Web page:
A Legend from Kurpie Region
The Puszcza Zielona, the Green Kurpie Region, in the northeast corner of Poland was a place of erection of numerous crosses throughout the centuries. On a church wall in Nowogród there was at one time a painting (lost during a remodeling in 1904) depicting Christ and a Kurp (the name given to a person from the Kurpie region) carrying a cross to Golgota. Adam Chętnik, an untiring scholar of the region, documented that the painting was connected to a popular legend:
The Lord Jesus left Pilate and began the road to death carrying His cross to the hill of Golgota. He was tortured, beaten, dripping with blood and sweat and stumbled with the heavy load on the uneven road. The Jews who walked along were in no hurry to help. A Kurp passing by saw this and felt terrible sorrow for the person with the crown of thorns. He pushed his way through the throng and took the cross on his left shoulder which immediately eased the Lord Jesus. And Jesus looked over, smiled, blessed him and as the Kurp was leaving, said to him: For that, that you have a good heart, may you and your countrymen never be without wood - for your own needs and for crosses. And there grew the enormous forests of Puszcza Zielona, and the Kurps found themselves rich in wood and everyone who could, wherever they could, erected crosses.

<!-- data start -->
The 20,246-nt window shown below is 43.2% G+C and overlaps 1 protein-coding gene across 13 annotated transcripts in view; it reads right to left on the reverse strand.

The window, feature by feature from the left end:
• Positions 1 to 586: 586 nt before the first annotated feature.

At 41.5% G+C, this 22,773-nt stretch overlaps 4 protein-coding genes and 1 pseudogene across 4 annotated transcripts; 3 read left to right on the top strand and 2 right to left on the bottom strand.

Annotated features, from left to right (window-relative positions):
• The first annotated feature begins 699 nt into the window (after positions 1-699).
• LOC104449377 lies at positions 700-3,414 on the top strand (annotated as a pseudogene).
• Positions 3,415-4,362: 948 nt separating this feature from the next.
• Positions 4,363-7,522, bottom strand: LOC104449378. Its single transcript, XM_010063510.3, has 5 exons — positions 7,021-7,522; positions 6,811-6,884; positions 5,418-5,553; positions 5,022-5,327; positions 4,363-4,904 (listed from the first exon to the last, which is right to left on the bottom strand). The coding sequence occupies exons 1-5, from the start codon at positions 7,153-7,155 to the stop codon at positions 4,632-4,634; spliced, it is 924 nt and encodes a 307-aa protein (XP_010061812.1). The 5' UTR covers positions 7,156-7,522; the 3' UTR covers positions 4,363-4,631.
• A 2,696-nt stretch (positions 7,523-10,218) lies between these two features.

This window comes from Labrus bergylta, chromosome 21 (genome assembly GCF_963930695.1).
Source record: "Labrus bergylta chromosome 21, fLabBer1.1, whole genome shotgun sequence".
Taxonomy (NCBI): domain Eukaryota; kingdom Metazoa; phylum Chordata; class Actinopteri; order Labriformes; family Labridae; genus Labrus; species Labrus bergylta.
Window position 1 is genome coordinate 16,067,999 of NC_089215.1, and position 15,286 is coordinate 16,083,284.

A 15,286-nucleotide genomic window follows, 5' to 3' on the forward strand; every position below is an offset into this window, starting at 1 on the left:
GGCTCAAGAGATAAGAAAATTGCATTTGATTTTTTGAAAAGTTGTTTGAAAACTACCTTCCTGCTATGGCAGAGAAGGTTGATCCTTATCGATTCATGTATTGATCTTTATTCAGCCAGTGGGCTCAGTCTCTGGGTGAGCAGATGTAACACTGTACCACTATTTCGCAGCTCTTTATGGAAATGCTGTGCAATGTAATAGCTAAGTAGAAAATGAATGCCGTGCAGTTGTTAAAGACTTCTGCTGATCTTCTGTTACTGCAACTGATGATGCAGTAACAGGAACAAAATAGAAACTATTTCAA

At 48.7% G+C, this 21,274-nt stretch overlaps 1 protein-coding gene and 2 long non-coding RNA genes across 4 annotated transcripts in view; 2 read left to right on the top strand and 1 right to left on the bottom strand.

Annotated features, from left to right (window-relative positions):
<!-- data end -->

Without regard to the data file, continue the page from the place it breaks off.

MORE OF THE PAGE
A blessed Lenten season.
Chętnik, Adam. "Krzyże i Kapliczki Kurpiowskie." Polska Sztuka Ludowa. 1977
One of the biggest moments in my life was being able to sign for my very own library card. When I'm not reading, researching and writing I'm riding my bike, sewing or gardening. I love flea markets, folk art, and traveling to Poland.